The fog was cold and wet-wet enough that droplets of it formed on Curt's face and dripped down onto his raincoat. The S.S. Catalina was nearly empty, so he could have sat in a passenger lounge, but the urgency of this trip drove him up to the bow, where he anxiously searched the thick mist for a glimpse of the mainland ahead.

The Catalina's fog horn rumbled periodically from its perch above the bridge behind him, but the thick fog sucked up the reverberations like a dry sponge. The low, solemn tone seemed far away and reminded Curt of the sound that woke him six hours earlier and marked the beginning of this awful day.

The entire scene was a brightly sunlit montage of dazzling whites, tans and pinks against shadowed hillsides of dark green and brown. With a foreground of sun-sparkled blue sea, their view of Avalon had an ethereal quality about it that reminded Teddy of pictures in a children's book about an enchanted city.

Usually unimpressed by such trivialities as scenery, Nick leaned against the railing taking it all in for several minutes. Then, with just the slightest touch of awe in his voice, he muttered, "Now, that's something!" Big Al and Teddy glanced at each other with raised eyebrows.

Simms was obviously losing control of the situation, along with his composure. "Th- Th- That's enough of that! Your itinerary for the rest of the afternoon is as f-f-follows: As soon as the equipment is unloaded from the boat, you will carry it up to the b-b-bus. Then you will go to the cottages and rest until the bus comes back at five-thirty to take you to d-d-dinner. Then . . . ."

"Screw this. I'm gonna go take a look around. Any of you guys coming?"

Livid with rage, Simms watched helplessly as the entire band followed Jimmy Ward up the pier toward the sights of Avalon. When Teddy glanced back over his shoulder, Simms was still standing there on the dock with his clipboard. Nick asked, "Is that steam I see comin' out of Simmsy's ears?"

The crowd noise gradually died away and the rich, ascending chords almost everyone in America recognized as the introduction to Bobby Ross's theme song filled Marion's tiny room with startling clarity. By the time she turned out the light and looked down into the ballroom, the stage curtain was already opening and the brightly lit musicians in their brilliant white jackets were belting out the first familiar phrases of More Than You Know.

Marion must have heard the same theme a hundred times or more over the radio, but this was entirely different. This time she heard all the subtle nuances that were somehow lost on the air waves. The fullness of the chords and the bright rhythm patterns blended to spotlight the clear, sweet trumpet melody that rang around the huge ballroom with vibrant crispness. It took several minutes for the goose bumps on Marion's arms to fade away.

Halfway through the second chord, the stage curtains parted, and by the time the sax section joined in for the chorus, the curtains were fully open and Teddy could see the entire ballroom. Being a Saturday night, a large turnout was expected, but the circular expanse of tuxedos and gowns filling the dance floor and the applause of more than two thousand couples was a little overwhelming, even for a member of the Bobby Ross orchestra.

When the piano took over the melody, Teddy let his gaze wander around the room. It was easily the most impressive place the band had ever played. Hidden spotlights illuminated the domed ceiling and bounced off of a slowly revolving glass cone at its center, casting twinkling fragments of a pastel rainbow over the dancers while three-tiered fixtures set around the circular wall spilled soft pools of light over the ballroom.

For the next hour or so, Teddy and Jeff had a ball trying to outdo the other's improvised solos. It was just like the old days when they used to get together for jam sessions after work. As far as their audience was concerned, it was one of those rare occasions that would be the subject of many conversations that usually included the words, "Man, you should have been there!"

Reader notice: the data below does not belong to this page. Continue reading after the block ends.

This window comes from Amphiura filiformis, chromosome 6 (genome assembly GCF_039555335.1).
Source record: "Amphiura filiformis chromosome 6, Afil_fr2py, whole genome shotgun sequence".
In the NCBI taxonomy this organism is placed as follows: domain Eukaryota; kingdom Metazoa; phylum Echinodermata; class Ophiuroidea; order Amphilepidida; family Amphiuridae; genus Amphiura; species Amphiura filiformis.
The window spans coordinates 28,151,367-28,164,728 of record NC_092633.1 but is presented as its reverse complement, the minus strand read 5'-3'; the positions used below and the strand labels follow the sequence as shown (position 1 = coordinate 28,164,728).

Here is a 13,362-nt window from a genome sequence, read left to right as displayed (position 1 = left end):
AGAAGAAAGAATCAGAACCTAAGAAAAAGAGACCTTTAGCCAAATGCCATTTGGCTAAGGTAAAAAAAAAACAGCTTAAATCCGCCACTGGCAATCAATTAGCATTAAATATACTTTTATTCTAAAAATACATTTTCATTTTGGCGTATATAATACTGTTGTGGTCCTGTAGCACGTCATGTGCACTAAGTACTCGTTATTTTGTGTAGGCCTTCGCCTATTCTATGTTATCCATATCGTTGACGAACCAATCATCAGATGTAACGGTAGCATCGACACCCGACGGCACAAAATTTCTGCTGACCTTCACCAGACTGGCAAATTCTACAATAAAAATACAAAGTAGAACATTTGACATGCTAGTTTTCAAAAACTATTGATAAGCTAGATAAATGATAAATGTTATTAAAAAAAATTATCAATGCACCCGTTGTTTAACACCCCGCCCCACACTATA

A few minutes later they were climbing into Chick's Pontiac Torpedo Eight. Trumpet Player was obviously impressed with the sleek dark blue sedan. As they pulled out on to Ocean Boulevard, he said, "Nice car. Looks brand new."

The guy was a jerk, but at least he knew a good car when he saw one. He was probably jealous cuz he'd never have enough dough to buy anything like it. Musicians never had any damned money. His old man was always broke-couldn't even feed his freaking family. Rubbing it in, Chick bragged, "Yup, I just bought it. Cost a bundle, too. Got a hundred horsepower under the hood, and it'll go more than a hundred miles an hour."

From the pier Chick scanned the shoreline past the little town clear over to the big round building the boat driver said was the casino. He was wishin' he'd brought a couple more guys along. How the hell was he supposed to know this damn island was as big as a whole freakin' city? Well, it didn't matter. If the dame was here, they'd find her.

Following his instructions, and using a broken broom handle as a walking stick, Marion followed Saint Catherine Way north from the casino toward the Saint Catherine Hotel. Before she reached the hotel, however, the road split. The right fork went straight to the Saint Catherine, while the left fork skirted the hotel and wound back into Descanso Canyon. Curt's directions were to take the left fork and watch for a trail on the left after about half a mile.

A movement in the brush twenty yards up the trail caught her eye. She sat very still and watched. After several minutes, a beautiful mule deer fawn appeared. The youngster looked at her, blinked once, and continued on its way.

For some reason she didn't really understand, seeing the lovely creature out there in its natural surroundings gave Marion's spirit a boost. She stood, dusted off the back of her skirt and continued up the canyon.

As he walked, the chime tower bells on the hill above him began ringing the melody they played every quarter hour. Teddy looked at his watch. It was exactly noon.

Ross looked skeptical when he heard the part about Teddy staying at the Saint Catherine on doctor's orders, but he seemed to buy the rest of the story. Ross even grudgingly offered to pay for the room as long as Teddy didn't plan to stay there forever.